Apodemus agrariusstriped field mouse

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Geographic Range

Apodemus agrarius is found in Central and Eastern Europe, Central Asia, Southern Siberia, Manchuria, Korea, Southeastern China and Taiwan.

Habitat

Black-striped field mice are commonly found in grassy fields, cultivated areas, rice paddies, woodlands and forests.

Physical Description

The dorsum of these mice is yellow-brown with a prominant black, mid-dorsal stripe. The total length of these animals ranges from 94mm to 116mm, of which 19mm to 21mm are tail. Females have eight nipples.

  • Average mass
    21.5 g
    0.76 oz
    AnAge
  • Average basal metabolic rate
    0.373 W
    AnAge

Reproduction

Mice of this species are capable of breeding throughout the year. Females can produce up to six litters, each of up to six young, annually.

  • Key Reproductive Features
  • gonochoric/gonochoristic/dioecious (sexes separate)
  • sexual
  • Average number of offspring
    5.7
    AnAge
  • Average gestation period
    22 days
    AnAge
  • Average age at sexual or reproductive maturity (female)
    Sex: female
    76 days
    AnAge
  • Average age at sexual or reproductive maturity (male)
    Sex: male
    76 days
    AnAge

Lifespan/Longevity

Behavior

The black-striped field mouse is an agile leaper and swimmer. They dig burrows that they inhabit during the nighttime hours. Most individuals live their entire lives and die within 180 meters of their birthplace.

Communication and Perception

Food Habits

These mice are very adaptable in their dietary habits. They eat roots, grains, seeds, berries nuts and insects.

Economic Importance for Humans: Negative

These mice frequently cause damage to crops or raid food stores. They are also potential carriers of hemorragic fever.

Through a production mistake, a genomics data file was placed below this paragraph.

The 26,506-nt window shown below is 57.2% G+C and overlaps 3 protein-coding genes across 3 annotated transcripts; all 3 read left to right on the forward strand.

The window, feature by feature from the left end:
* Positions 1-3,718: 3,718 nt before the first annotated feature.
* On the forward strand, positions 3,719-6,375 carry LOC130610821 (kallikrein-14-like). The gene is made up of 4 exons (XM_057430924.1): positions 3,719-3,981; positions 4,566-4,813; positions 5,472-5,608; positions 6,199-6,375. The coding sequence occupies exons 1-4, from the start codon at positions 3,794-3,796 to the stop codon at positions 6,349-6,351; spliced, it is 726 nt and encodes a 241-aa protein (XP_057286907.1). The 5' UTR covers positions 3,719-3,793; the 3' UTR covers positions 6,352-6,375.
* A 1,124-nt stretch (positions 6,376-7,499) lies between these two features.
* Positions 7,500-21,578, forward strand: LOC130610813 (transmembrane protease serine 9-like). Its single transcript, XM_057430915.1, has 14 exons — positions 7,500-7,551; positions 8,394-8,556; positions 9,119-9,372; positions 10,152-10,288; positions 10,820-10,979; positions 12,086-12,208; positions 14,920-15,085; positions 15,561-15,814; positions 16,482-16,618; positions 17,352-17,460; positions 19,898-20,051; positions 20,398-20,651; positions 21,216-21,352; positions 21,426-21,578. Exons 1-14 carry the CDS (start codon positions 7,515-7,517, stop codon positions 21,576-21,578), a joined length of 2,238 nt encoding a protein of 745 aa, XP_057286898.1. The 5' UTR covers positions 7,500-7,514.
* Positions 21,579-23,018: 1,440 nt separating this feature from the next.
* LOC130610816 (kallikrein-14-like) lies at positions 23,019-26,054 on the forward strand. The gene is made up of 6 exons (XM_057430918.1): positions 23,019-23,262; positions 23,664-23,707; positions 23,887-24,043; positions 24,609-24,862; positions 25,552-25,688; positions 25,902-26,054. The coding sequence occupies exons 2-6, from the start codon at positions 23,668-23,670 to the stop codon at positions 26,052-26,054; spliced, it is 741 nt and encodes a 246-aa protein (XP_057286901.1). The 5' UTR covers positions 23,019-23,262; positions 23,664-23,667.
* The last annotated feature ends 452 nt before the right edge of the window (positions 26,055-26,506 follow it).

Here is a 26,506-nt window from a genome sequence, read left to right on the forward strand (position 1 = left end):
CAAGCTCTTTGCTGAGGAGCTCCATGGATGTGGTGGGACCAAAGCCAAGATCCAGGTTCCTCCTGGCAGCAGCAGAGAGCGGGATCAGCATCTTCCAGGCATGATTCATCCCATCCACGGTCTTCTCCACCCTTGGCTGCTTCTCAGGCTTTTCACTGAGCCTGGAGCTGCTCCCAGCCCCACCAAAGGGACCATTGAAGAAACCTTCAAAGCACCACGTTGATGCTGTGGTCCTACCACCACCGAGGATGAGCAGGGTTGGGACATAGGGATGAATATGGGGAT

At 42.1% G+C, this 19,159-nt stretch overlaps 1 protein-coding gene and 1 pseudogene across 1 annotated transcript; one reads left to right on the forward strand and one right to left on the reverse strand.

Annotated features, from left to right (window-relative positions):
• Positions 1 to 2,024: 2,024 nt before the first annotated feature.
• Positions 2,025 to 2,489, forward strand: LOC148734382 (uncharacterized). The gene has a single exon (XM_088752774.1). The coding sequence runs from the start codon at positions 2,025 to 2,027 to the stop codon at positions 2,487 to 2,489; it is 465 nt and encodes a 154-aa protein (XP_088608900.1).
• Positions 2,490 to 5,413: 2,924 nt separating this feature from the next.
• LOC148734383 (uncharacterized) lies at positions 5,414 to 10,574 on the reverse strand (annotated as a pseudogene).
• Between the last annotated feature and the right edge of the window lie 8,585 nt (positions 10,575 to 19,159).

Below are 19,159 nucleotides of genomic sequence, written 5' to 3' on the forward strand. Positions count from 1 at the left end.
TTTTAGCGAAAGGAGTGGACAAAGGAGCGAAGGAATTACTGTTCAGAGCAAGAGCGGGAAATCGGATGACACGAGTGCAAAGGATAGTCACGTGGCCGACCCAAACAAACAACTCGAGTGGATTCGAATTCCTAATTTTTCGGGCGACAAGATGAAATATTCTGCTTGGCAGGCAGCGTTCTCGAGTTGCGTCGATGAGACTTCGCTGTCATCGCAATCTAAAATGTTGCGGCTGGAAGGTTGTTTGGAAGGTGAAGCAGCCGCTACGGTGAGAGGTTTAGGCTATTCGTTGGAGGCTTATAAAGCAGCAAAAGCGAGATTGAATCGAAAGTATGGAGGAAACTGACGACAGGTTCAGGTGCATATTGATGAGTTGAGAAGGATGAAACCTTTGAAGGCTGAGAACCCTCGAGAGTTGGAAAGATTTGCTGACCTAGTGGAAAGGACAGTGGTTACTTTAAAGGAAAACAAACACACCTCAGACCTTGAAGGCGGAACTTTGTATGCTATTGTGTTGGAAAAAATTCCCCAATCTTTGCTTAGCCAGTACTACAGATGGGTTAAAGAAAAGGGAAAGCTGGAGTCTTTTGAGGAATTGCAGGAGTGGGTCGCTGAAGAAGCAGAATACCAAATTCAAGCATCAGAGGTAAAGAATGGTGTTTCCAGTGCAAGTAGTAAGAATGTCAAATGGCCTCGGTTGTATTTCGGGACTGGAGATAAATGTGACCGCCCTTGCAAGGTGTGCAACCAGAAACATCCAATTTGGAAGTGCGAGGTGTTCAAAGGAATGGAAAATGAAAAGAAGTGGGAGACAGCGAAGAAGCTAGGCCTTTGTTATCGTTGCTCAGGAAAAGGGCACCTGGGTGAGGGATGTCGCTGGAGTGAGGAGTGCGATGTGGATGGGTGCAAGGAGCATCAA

Conservation Status

Contributors

Nancy Shefferly (author), Animal Diversity Web.

Glossary

Palearctic

living in the northern part of the Old World. In otherwords, Europe and Asia and northern Africa.

World Map

bilateral symmetry

having body symmetry such that the animal can be divided in one plane into two mirror-image halves. Animals with bilateral symmetry have dorsal and ventral sides, as well as anterior and posterior ends. Synapomorphy of the Bilateria.

chemical

uses smells or other chemicals to communicate

endothermic

animals that use metabolically generated heat to regulate body temperature independently of ambient temperature. Endothermy is a synapomorphy of the Mammalia, although it may have arisen in a (now extinct) synapsid ancestor; the fossil record does not distinguish these possibilities. Convergent in birds.

forest

forest biomes are dominated by trees, otherwise forest biomes can vary widely in amount of precipitation and seasonality.

motile

having the capacity to move from one place to another.

native range

the area in which the animal is naturally found, the region in which it is endemic.

oriental

found in the oriental region of the world. In other words, India and southeast Asia.

World Map

sexual

reproduction that includes combining the genetic contribution of two individuals, a male and a female

tactile

uses touch to communicate

tropical savanna and grassland

A terrestrial biome. Savannas are grasslands with scattered individual trees that do not form a closed canopy. Extensive savannas are found in parts of subtropical and tropical Africa and South America, and in Australia.

savanna

A grassland with scattered trees or scattered clumps of trees, a type of community intermediate between grassland and forest. See also Tropical savanna and grassland biome.

temperate grassland

A terrestrial biome found in temperate latitudes (>23.5° N or S latitude). Vegetation is made up mostly of grasses, the height and species diversity of which depend largely on the amount of moisture available. Fire and grazing are important in the long-term maintenance of grasslands.

References

Corbet, G.B. and J.E. Hill. 1992. Mammals of the Indomalayan Region. Oxford University Press.

Nowak, R.M. and J.L. Paradiso. 1983. Wlaker's Mammals of the World, Fourth edition. John Hopkins University Press, Baltimore, London.